(Please note that this article contains mockery of sincerely held Christian beliefs, albeit of the flakier variety. If that sort of thing offends you, kindly shove off).
It is interesting to observe how some misguided souls manage to build vast towers of supposition on the shakiest foundations by the power of faith alone. In his book Mr. Pember presented a vision of the world which may sound like fantastic fiction to the sceptic, but which he believed was a literal interpretation of the words of the Bible: the type of interpretation in which any assertion, however mad, however unsupported by evidence, can be 'true' if some Biblical passage can be read as confirming it.
His aim in writing the book was to communicate his views on the connections between the ancient history of the world and the then popular fads of Theosophy and Spiritualism, which he saw as demonically-inspired and liable to bring about the end of mankind. There seemed to him clear parallels between contemporary events and biblical stories such as the Fall of Adam and Eve and the great Flood.
Pember's application of the term 'literal' did not exclude the wildest interpolations between the lines where he felt like it. For example, take the first two verses of Genesis:-
- In the beginning God created the heaven and the earth.
- And the earth was without form, and void; and darkness was upon the face of the deep. And the Spirit of God moved upon the face of the waters.
According to Pember (following the Scottish theologian Thomas Chalmers), there is no indication of the length of time that had passed between the two verses, and so there is no contradiction between the Bible and geological observation: the vast ages of time indicated by study of rocks occurred in the gap. What is more, Pember was inclined to believe that during this time there were in existence numberless 'preadamite' races of man who were each in turn wiped out by God when they proved unable to resist the lure of sin.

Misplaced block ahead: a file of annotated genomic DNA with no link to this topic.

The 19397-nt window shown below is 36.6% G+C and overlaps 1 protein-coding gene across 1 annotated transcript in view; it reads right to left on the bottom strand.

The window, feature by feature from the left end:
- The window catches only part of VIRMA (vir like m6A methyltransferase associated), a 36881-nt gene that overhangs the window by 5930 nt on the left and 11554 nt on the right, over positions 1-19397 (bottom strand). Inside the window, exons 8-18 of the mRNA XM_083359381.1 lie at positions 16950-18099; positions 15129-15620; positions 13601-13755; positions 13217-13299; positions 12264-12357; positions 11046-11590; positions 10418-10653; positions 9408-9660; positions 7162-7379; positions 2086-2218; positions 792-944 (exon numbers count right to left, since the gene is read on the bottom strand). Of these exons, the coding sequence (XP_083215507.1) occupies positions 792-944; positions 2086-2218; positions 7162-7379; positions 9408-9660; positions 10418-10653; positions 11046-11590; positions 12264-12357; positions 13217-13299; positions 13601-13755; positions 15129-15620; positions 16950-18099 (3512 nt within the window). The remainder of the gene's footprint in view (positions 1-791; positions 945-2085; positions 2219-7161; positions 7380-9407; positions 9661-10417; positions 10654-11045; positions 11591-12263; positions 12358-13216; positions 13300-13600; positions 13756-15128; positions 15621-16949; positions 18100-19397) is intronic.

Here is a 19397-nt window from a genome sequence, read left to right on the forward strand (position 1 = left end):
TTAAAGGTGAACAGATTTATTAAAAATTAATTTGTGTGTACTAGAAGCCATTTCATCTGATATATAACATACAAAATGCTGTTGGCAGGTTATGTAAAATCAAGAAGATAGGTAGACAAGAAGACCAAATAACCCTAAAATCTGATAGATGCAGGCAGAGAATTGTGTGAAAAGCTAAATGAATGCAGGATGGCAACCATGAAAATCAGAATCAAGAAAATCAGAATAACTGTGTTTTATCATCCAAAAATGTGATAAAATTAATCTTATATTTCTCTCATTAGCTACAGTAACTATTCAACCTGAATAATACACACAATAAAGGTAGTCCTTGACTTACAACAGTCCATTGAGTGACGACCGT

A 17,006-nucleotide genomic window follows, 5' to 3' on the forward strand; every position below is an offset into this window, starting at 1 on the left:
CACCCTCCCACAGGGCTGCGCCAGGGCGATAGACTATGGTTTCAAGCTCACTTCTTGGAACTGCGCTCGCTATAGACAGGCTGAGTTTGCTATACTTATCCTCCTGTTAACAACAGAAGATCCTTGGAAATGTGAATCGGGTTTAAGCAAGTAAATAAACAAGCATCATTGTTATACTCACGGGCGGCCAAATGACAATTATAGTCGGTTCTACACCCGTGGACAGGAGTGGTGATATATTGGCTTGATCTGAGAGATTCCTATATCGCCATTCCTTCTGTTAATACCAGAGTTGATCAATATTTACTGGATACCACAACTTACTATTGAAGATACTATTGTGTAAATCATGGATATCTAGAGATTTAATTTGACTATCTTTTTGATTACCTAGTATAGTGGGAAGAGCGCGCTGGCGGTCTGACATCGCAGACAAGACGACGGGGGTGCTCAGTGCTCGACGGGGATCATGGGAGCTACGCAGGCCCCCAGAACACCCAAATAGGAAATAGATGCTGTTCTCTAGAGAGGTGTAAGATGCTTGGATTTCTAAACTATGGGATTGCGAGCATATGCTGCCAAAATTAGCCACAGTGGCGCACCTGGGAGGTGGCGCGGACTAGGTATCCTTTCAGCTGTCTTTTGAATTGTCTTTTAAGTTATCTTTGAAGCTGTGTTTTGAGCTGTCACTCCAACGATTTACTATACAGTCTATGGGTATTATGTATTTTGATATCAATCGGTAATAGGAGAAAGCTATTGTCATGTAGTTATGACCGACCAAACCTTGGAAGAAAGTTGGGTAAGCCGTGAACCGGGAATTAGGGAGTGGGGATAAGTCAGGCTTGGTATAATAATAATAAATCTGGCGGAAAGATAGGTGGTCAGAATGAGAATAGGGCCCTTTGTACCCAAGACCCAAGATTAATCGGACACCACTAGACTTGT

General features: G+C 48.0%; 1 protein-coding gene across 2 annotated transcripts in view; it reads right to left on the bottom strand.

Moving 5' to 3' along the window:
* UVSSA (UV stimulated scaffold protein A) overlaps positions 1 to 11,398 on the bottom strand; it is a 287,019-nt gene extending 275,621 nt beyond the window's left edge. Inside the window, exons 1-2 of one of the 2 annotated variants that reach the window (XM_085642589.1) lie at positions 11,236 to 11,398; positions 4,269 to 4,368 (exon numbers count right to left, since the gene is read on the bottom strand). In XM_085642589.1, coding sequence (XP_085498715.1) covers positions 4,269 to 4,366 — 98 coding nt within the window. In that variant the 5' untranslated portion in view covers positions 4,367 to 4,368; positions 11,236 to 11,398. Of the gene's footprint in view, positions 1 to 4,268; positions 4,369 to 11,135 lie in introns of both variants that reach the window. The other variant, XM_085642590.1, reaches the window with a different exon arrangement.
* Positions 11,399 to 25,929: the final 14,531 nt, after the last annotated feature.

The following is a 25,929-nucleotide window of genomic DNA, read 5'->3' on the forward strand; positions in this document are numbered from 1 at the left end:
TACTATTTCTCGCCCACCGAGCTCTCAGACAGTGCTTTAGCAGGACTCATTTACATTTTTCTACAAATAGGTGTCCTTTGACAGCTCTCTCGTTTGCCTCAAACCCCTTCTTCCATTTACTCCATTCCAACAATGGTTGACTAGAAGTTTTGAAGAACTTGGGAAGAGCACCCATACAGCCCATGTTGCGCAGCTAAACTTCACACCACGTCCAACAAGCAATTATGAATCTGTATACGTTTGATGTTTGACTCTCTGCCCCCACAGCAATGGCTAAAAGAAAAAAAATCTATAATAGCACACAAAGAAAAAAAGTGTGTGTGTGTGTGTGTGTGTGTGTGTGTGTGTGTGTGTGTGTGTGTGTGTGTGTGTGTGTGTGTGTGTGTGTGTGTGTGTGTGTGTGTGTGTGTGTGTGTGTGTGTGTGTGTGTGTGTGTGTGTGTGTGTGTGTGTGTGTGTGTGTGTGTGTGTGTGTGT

In this time, too, Satan got up his rebellion against God and was duly chucked out of heaven (though how he hoped to succeed in overcoming his omnipotent adversary is never explained), to find a new home with his accomplices in the air around us:-
For the whole aerial surroundings of our planet are densely peopled with a hostile race of beings unutterably superior in wisdom and power to ourselves; having had during a vast number of years every conceivable experience of the weak points of humanity ; possessing the incalculable advantage of being themselves invisible, though as spiritual intelligences they are probably able, not merely to judge of us by our words and outward expression of countenance but even to read the innermost thoughts of our heart; co-operating with the most perfect and never-failing organization; and lastly, directed by a leader of consummate wisdom and skill, who is assisted by powerful princes, and finds his subjects so numerous, that, if we are to lay any stress on the word “legion” in the memorable narrative of Luke, he is able to spare some six thousand of them to guard one miserable captive.
(Scary, eh? Satan - the ultimate super-villain).
Pember's version of the Adam and Eve story is a little odd, too. I am not entirely sure what to make of the following passage:-